Welcome to Five on Friday, a round-up of news and views from the education world this week. We take a look at corporate education: the end of financial year is upon us and a lot of employees and employers are looking to enrol in courses to spend training budgets and secure an immediate tax deduction benefit.
1. Changes to tax deductibility of self-education expenses
The Federal Government's recent Budget stated that the rules for claiming self-education expenses would change from July 1, 2014. From then, individual taxpayers may only claim up to $2,000 in self-education, which might cover a conference but won't go very far towards an MBA. We say enrol now or hit up your employer for training.
2. Corporate education is no longer the joke it once was
Remember the days when you said you were doing a course for work and everyone just took it as you having a couple of days away from the office eating pastries at morning tea rather than a chance for you to bring back something valuable for them (other than pastries)?
Things have changed since then, writes Professor Shlomo Ben-Hur, who may just have the best name of any academic I've ever encountered. In his article 'Moving from laughingstock to saving grace', he writes on how businesses can get the best from their staff when they go off to learn new things, and how to measure the benefits.
3. Telling stories
Is it just me, or has everyone turned to storytelling as the next big thing? Storytelling was the theme of the recent Sydney Writers' Festival, Vivid Sydney ran a few events on storytelling during its Ideas program and 'Storyology' is the focus of the Walkley Media Conference to be held later this year.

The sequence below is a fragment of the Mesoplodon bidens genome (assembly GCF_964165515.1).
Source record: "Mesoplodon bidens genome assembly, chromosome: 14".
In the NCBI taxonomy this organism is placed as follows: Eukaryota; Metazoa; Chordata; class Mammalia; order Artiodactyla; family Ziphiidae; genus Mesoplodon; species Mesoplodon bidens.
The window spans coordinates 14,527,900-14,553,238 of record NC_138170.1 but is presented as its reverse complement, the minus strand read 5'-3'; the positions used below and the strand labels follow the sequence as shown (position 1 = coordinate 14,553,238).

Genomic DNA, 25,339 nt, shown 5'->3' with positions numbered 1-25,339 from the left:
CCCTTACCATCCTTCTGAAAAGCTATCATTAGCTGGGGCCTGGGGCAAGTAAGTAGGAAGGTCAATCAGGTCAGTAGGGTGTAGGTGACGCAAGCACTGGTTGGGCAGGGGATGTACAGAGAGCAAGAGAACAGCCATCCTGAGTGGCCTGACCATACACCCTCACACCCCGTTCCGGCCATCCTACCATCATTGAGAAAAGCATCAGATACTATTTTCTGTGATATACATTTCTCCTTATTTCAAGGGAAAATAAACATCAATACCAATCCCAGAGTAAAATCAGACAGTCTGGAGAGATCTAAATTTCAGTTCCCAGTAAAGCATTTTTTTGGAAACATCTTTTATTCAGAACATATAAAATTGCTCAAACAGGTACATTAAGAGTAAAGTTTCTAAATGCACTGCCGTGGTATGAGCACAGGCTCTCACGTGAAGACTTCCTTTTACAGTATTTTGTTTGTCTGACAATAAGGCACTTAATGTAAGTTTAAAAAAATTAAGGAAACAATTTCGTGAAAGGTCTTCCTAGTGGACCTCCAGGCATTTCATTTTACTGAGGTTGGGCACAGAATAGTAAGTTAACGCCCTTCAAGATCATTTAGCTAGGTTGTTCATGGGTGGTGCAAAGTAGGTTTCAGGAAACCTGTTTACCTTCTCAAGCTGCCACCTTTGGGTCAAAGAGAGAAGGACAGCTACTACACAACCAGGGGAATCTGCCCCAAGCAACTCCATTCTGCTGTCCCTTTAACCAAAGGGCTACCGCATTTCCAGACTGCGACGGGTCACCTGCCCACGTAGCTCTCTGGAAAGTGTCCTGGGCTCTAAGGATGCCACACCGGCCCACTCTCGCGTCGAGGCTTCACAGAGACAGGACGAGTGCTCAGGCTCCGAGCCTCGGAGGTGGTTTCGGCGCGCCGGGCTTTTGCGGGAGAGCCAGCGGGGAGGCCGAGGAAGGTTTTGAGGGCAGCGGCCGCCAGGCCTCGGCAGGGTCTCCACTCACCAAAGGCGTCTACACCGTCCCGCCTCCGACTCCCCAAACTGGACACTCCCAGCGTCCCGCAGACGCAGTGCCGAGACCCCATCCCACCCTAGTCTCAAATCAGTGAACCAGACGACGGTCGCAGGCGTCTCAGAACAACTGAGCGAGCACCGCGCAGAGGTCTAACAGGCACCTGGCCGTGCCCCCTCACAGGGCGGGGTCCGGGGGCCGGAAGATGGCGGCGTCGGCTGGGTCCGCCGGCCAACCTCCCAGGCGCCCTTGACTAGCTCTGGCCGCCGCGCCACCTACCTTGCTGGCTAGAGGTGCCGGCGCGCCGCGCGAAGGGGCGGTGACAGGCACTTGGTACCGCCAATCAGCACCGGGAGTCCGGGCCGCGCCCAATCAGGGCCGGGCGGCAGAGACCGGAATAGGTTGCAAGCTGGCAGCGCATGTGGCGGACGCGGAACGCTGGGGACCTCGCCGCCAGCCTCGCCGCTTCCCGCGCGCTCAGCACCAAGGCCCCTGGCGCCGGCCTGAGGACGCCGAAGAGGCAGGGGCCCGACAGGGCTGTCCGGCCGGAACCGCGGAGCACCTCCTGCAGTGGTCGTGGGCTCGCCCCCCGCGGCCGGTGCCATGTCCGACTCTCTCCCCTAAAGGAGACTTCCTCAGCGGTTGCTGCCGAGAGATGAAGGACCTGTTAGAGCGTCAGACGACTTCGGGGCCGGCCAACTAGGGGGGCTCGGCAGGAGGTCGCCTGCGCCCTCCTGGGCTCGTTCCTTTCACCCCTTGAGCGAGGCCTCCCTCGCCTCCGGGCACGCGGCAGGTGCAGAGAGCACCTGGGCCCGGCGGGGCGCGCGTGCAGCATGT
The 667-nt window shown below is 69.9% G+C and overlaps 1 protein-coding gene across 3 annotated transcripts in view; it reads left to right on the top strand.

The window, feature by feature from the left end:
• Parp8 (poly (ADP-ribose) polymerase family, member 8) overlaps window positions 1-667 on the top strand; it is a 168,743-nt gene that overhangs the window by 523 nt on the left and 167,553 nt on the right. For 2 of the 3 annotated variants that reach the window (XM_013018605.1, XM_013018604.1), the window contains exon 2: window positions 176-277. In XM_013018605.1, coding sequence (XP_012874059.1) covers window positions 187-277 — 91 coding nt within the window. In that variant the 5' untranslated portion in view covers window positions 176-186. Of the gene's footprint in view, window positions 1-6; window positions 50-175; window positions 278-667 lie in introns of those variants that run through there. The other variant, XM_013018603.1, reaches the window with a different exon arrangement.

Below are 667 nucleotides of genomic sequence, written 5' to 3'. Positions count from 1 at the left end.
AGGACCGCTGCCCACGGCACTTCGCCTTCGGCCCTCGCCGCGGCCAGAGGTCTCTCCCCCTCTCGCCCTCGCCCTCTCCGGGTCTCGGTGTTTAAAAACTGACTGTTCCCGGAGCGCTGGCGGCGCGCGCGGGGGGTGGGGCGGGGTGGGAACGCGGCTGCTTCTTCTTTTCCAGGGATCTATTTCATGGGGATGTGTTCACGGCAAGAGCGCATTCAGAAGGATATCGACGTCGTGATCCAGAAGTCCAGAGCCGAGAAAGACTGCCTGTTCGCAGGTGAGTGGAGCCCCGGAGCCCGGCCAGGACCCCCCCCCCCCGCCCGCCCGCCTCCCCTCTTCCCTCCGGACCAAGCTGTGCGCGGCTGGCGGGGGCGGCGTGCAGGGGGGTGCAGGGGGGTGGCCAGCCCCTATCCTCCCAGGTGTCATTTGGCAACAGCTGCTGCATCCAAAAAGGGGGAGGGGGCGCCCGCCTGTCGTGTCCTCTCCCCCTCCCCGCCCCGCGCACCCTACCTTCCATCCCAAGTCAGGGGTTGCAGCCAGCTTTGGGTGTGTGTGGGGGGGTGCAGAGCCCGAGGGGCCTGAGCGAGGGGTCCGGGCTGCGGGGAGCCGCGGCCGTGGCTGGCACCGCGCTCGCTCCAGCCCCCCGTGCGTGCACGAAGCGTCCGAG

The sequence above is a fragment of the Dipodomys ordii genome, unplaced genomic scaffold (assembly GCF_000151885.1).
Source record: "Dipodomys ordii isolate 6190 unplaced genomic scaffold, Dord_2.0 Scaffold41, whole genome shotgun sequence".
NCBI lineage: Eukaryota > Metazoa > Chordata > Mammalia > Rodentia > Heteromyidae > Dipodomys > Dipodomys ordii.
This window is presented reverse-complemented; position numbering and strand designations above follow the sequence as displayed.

BRW magazine last month published an article on 'Storytelling as a strategy' that I thought was quite interesting (it's behind a paywall, so if you're not a subscriber you can sign up for a free trial to read it). As long as it's teaching executives to tell stories and not porkies I'm okay with the approach. Makes for more interesting work presentations, that's for sure.
4. Need coffee, stat!
It's a common call at many a workplace around the nation: "Going for coffee, does anyone want one?" Maybe you have a coffee machine at work. Maybe you have a barista at work (lucky you). Maybe you are a barista. I read this New York Times article 'This is your brain on coffee' on the benefits of coffee on mental agility and longevity and thought about our ongoing love affair with the brewed beverage, especially at work, and wondered if we'd ever conclusively established whether coffee boosts productivity.
According to this Harvard Business Review article it doesn't, but doing work-related things during your break does. Since no one is going to be able to stop the coffee break, perhaps businesses could make it a chance to boost corporate learning? Apparently helping a coworker is one activity that boosts productivity. Tell your boss you're co-working over coffee.
5. People skills
Have you ever found it difficult to explain exactly what it is you do at work and why? A classic scene from the movie 'Office Space' on how having to justify your role might not be the best premise for showing your best side.
Have a good long* weekend!
* Except WA, which will surely just have a good normal-sized weekend.
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